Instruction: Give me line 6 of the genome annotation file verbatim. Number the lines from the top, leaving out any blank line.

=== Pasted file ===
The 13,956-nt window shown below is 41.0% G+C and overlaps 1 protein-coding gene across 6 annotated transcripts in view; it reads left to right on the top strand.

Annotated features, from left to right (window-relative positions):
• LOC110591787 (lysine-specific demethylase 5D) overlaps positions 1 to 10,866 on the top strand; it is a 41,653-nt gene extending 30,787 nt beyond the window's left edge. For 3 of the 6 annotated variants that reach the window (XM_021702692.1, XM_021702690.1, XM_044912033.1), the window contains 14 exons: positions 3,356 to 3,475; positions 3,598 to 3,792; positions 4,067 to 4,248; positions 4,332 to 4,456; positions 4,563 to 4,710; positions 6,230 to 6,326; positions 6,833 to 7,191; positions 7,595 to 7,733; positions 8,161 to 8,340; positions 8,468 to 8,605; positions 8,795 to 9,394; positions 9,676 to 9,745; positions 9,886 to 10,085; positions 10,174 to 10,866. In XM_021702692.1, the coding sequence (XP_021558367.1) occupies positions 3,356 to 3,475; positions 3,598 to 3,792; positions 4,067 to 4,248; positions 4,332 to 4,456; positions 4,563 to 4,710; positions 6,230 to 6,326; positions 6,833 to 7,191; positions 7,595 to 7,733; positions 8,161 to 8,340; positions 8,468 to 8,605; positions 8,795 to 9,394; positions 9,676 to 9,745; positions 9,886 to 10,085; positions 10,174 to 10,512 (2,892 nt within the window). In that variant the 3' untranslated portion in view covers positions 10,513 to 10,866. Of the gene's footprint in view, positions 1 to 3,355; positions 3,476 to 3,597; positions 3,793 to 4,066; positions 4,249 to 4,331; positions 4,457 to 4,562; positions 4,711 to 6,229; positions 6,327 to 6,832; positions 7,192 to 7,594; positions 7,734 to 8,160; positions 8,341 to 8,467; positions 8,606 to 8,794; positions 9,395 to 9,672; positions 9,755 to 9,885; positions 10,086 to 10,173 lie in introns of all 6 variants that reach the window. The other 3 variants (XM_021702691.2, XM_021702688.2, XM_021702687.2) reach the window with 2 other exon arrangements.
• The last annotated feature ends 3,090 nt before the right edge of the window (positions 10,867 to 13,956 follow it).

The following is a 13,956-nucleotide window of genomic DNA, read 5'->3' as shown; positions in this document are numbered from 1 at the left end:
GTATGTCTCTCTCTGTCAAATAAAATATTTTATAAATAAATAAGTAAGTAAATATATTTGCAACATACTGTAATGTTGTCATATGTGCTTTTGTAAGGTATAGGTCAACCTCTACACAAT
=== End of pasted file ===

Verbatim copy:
GTATGTCTCTCTCTGTCAAATAAAATATTTTATAAATAAATAAGTAAGTAAATATATTTGCAACATACTGTAATGTTGTCATATGTGCTTTTGTAAGGTATAGGTCAACCTCTACACAAT